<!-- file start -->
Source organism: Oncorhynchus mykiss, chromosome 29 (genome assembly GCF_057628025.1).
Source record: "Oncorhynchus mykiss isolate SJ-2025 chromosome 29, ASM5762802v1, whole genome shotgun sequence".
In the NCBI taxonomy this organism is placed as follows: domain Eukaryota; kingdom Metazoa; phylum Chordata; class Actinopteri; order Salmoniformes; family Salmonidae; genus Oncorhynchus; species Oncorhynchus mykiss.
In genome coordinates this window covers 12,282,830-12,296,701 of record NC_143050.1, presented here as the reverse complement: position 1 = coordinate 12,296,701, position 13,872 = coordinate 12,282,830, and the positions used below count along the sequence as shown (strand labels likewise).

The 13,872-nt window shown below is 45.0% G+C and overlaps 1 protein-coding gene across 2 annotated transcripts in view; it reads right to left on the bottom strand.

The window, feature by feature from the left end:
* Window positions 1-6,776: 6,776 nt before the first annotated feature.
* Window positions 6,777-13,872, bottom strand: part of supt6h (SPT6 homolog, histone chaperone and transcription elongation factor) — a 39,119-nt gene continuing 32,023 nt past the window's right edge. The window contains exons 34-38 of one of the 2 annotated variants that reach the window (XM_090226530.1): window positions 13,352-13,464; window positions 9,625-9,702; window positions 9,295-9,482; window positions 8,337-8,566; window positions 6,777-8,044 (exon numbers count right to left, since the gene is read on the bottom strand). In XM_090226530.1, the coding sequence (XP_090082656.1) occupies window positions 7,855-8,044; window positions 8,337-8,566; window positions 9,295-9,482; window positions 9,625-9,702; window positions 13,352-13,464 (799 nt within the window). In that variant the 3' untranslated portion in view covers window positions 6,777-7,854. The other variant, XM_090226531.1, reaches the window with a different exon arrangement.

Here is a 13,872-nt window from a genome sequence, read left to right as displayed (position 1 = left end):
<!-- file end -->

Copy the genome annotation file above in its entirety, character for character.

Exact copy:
Source organism: Oncorhynchus mykiss, chromosome 29 (genome assembly GCF_057628025.1).
Source record: "Oncorhynchus mykiss isolate SJ-2025 chromosome 29, ASM5762802v1, whole genome shotgun sequence".
In the NCBI taxonomy this organism is placed as follows: domain Eukaryota; kingdom Metazoa; phylum Chordata; class Actinopteri; order Salmoniformes; family Salmonidae; genus Oncorhynchus; species Oncorhynchus mykiss.
In genome coordinates this window covers 12,282,830-12,296,701 of record NC_143050.1, presented here as the reverse complement: position 1 = coordinate 12,296,701, position 13,872 = coordinate 12,282,830, and the positions used below count along the sequence as shown (strand labels likewise).

The 13,872-nt window shown below is 45.0% G+C and overlaps 1 protein-coding gene across 2 annotated transcripts in view; it reads right to left on the bottom strand.

The window, feature by feature from the left end:
* Window positions 1-6,776: 6,776 nt before the first annotated feature.
* Window positions 6,777-13,872, bottom strand: part of supt6h (SPT6 homolog, histone chaperone and transcription elongation factor) — a 39,119-nt gene continuing 32,023 nt past the window's right edge. The window contains exons 34-38 of one of the 2 annotated variants that reach the window (XM_090226530.1): window positions 13,352-13,464; window positions 9,625-9,702; window positions 9,295-9,482; window positions 8,337-8,566; window positions 6,777-8,044 (exon numbers count right to left, since the gene is read on the bottom strand). In XM_090226530.1, the coding sequence (XP_090082656.1) occupies window positions 7,855-8,044; window positions 8,337-8,566; window positions 9,295-9,482; window positions 9,625-9,702; window positions 13,352-13,464 (799 nt within the window). In that variant the 3' untranslated portion in view covers window positions 6,777-7,854. The other variant, XM_090226531.1, reaches the window with a different exon arrangement.

Here is a 13,872-nt window from a genome sequence, read left to right as displayed (position 1 = left end):